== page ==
Roth, Lorenz (2012) Aurorae of Io and Europa: Observations and Modeling. PhD thesis, Universität zu Köln.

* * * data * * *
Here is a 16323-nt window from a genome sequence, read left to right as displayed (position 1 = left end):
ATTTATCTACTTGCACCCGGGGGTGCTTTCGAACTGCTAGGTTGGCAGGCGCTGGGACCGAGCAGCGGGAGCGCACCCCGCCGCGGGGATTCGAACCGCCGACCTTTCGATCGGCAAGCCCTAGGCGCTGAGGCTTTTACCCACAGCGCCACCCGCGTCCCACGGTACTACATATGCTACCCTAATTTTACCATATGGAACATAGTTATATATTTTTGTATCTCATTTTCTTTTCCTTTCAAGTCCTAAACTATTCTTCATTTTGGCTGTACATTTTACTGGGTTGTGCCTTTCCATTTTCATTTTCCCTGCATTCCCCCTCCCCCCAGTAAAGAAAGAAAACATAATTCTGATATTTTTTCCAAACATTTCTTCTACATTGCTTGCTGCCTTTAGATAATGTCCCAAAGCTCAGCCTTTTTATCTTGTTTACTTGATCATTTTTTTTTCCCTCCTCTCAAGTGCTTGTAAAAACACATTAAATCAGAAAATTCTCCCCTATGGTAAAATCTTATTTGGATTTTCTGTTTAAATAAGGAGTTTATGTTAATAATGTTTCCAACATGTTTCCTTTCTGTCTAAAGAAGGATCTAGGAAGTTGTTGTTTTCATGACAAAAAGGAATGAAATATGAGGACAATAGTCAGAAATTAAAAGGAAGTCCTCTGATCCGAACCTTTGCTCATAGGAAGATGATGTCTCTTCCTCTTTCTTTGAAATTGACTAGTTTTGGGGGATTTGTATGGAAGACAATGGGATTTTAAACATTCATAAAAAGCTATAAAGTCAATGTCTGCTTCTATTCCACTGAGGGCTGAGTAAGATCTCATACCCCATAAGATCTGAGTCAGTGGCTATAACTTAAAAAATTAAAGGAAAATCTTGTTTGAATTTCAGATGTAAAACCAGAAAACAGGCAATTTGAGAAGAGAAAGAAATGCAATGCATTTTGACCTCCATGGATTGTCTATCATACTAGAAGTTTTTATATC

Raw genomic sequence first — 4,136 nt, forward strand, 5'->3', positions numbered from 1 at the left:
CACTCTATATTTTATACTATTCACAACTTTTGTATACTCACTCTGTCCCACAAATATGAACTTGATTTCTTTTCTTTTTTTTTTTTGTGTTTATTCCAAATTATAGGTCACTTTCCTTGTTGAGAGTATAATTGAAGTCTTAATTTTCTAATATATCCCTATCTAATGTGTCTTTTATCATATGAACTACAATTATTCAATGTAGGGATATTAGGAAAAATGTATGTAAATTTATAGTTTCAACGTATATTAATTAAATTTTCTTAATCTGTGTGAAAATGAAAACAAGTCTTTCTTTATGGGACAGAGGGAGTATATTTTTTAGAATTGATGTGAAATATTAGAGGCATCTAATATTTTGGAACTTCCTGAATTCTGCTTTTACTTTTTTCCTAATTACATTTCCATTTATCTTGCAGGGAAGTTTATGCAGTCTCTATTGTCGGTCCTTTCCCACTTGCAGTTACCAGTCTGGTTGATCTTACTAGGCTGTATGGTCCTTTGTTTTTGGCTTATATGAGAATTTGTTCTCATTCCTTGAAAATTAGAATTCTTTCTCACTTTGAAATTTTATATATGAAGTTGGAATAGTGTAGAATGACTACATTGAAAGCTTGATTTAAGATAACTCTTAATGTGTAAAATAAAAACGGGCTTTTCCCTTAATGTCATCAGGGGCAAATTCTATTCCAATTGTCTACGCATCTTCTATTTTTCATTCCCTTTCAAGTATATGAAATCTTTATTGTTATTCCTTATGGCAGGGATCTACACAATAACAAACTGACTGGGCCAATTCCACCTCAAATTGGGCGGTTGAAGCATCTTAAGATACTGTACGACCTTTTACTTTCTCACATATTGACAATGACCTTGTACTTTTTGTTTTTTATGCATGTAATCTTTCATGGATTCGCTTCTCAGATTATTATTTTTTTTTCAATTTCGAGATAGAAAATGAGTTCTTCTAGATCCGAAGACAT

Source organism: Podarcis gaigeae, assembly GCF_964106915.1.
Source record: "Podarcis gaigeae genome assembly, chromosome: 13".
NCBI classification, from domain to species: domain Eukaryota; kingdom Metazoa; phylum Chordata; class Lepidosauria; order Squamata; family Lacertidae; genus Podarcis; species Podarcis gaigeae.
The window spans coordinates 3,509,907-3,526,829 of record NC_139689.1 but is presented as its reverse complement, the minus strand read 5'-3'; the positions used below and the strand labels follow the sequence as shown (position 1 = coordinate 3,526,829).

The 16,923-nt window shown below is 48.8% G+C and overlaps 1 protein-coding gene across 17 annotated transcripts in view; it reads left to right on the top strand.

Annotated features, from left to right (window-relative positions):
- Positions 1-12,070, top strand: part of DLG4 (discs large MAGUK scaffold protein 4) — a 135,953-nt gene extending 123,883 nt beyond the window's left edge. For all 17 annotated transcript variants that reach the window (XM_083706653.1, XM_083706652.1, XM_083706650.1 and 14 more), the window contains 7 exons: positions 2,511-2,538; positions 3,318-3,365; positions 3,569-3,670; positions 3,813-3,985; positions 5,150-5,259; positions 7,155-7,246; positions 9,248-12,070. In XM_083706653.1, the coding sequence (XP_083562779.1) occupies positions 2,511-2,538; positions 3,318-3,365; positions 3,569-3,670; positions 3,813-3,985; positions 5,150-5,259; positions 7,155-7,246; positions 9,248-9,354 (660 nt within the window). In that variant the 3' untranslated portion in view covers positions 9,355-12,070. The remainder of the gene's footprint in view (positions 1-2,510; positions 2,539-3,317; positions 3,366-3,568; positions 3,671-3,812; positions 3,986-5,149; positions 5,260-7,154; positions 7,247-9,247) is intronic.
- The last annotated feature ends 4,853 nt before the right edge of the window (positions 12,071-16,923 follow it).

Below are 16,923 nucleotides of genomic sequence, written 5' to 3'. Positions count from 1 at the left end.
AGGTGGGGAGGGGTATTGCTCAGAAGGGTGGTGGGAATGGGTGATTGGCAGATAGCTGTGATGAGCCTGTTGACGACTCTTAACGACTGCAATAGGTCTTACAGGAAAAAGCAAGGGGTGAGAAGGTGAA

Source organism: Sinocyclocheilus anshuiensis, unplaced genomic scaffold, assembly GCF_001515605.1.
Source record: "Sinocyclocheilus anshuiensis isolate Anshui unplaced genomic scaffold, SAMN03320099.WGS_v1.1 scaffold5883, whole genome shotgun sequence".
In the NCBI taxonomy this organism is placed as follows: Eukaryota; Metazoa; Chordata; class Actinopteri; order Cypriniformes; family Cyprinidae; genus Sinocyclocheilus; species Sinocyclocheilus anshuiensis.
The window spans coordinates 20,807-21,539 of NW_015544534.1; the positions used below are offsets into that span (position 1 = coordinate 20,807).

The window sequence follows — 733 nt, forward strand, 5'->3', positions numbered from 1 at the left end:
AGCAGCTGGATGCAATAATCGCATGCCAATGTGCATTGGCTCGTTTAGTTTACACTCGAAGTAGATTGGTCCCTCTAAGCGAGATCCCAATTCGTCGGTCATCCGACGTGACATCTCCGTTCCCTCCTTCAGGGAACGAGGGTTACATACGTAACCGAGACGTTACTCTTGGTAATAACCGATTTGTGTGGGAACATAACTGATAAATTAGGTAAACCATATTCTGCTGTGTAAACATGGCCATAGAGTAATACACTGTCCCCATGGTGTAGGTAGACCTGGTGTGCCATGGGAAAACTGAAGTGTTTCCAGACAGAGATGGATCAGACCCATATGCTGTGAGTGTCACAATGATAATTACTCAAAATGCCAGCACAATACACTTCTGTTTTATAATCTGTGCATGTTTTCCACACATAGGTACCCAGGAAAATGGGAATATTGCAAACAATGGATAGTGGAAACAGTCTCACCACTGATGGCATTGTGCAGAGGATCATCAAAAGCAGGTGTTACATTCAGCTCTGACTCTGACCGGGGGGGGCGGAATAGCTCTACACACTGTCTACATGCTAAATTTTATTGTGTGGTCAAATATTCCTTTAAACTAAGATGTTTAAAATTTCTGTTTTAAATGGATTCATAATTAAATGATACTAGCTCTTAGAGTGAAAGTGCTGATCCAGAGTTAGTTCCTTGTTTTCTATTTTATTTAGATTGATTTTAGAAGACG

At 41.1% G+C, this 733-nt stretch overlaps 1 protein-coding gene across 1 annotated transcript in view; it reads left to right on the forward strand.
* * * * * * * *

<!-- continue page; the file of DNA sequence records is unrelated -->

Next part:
In the present dissertation we study the auroral emissions emanating from the tenuous atmospheres of Jupiter's satellites Io and Europa. The satellites are embedded in a dense magnetospheric plasma environment. Due to Jupiter's fast rotation the corotating magnetospheric plasma particles constantly flow past Io and Europa causing a complex interaction and triggering auroral emission in the atmospheres. Therefore, aurora observations are a useful tool to explore both the magnetospheric environment and the neutral gas clouds of the satellites. For our analysis, images of Io's and Europa's ultraviolet (UV) emissions are extracted from a large data set of observations by the Space Telescope Imaging Spectrograph (STIS) of the Hubble Space Telescope (HST). Additionally, high-resolution images taken by the Long-Range Reconnaissance Imager (LORRI) of the New Horizons spacecraft of Io's visible aurora and a simultaneous observation by the HST Advanced Camera for Surveys (ACS) are examined. Io's aurora is characterized by bright emissions on the sub-Jovian and anti-Jovian flanks close to the equator and a fainter limb glow around the polar regions. Analyzing the STIS images we demonstrate that the variations of Io's UV aurora observed over a period of five years can be attributed to changes in the magnetospheric environment as well as to the varying viewing perspective. Based on these findings, an analytical model for the three-dimensional distribution of the UV emission around Io is developed. By fitting the parameters of this phenomenological model to the STIS observations, we are able to derive universal, quantitative properties of the emission distribution. Thereby, we find that the aurora above the sunlit part of Io's surface is brighter than on the night side or during an eclipse event, when Io moves through Jupiter's shadows. By comparing the LORRI and ACS observations of Io's aurora in eclipse to results from a three-dimensional two-fluid plasma simulation model, we show that the reduced auroral brightness originates from a lowered atmospheric density. Our results are a strong indication, that Io's atmosphere is driven by sublimation of SO2 frost rather than direct volcanic outgassing. The ultimate source for Io's atmospheric gas is widely debated for many years. We also investigate the observed variation or rocking of the bright auroral spots around Io's equator. The location of the spots has been shown to be correlated to the Jovian magnetic field orientation at Io. The exact correlation is, however, not 1:1, but is presumably affected by local perturbations of the magnetic field. Therefore, we analyze the influence of the magnetic field perturbations due to the plasma interaction as well as due to induced fields from Io's interior on the expected variations of the aurora spots. According to our calculations, the observed rocking of the aurora is not consistent with a conductive magma ocean below Io's surface. A rough estimation of the plasma interaction effects on the auroral spots does not yield conclusive results. Furthermore, we examine the morphology and brightness of oxygen emissions in the STIS observations of Europa's UV aurora. We find that most emission is observed on the disk of Europa rather than around the limb like in comparable observations of Io's aurora. We show that an increasing O2 density towards the sub-solar point possibly explains the observed morphology as well as previous observations. While the OI] 1356 Å emission pattern appears to vary periodically in correlation with the changing magnetospheric environment, the OI 1304 Å morphology is clearly dominated by a very bright locally confined emission in the northern, anti-Jovian quadrant of Europa's disk. The location of this anomaly coincides exactly with the longitude, where a peak in water vapor production is predicted due to increased shear heating at the surface cracks. Estimating the emission brightnesses expected for a local water plume, we find that the observed UV emission intensities are principally consistent with a locally confined abundance of water vapor. However, due to observational uncertainties and since we have neglected the effects of the plasma interaction for the approximation of the H2O abundance, our results can not be seen as prove for the existence of water plumes on Europa. To accurately determine the effects of an asymmetric O2 atmosphere and the influence of a local water plume, the plasma interaction has to be simulated.
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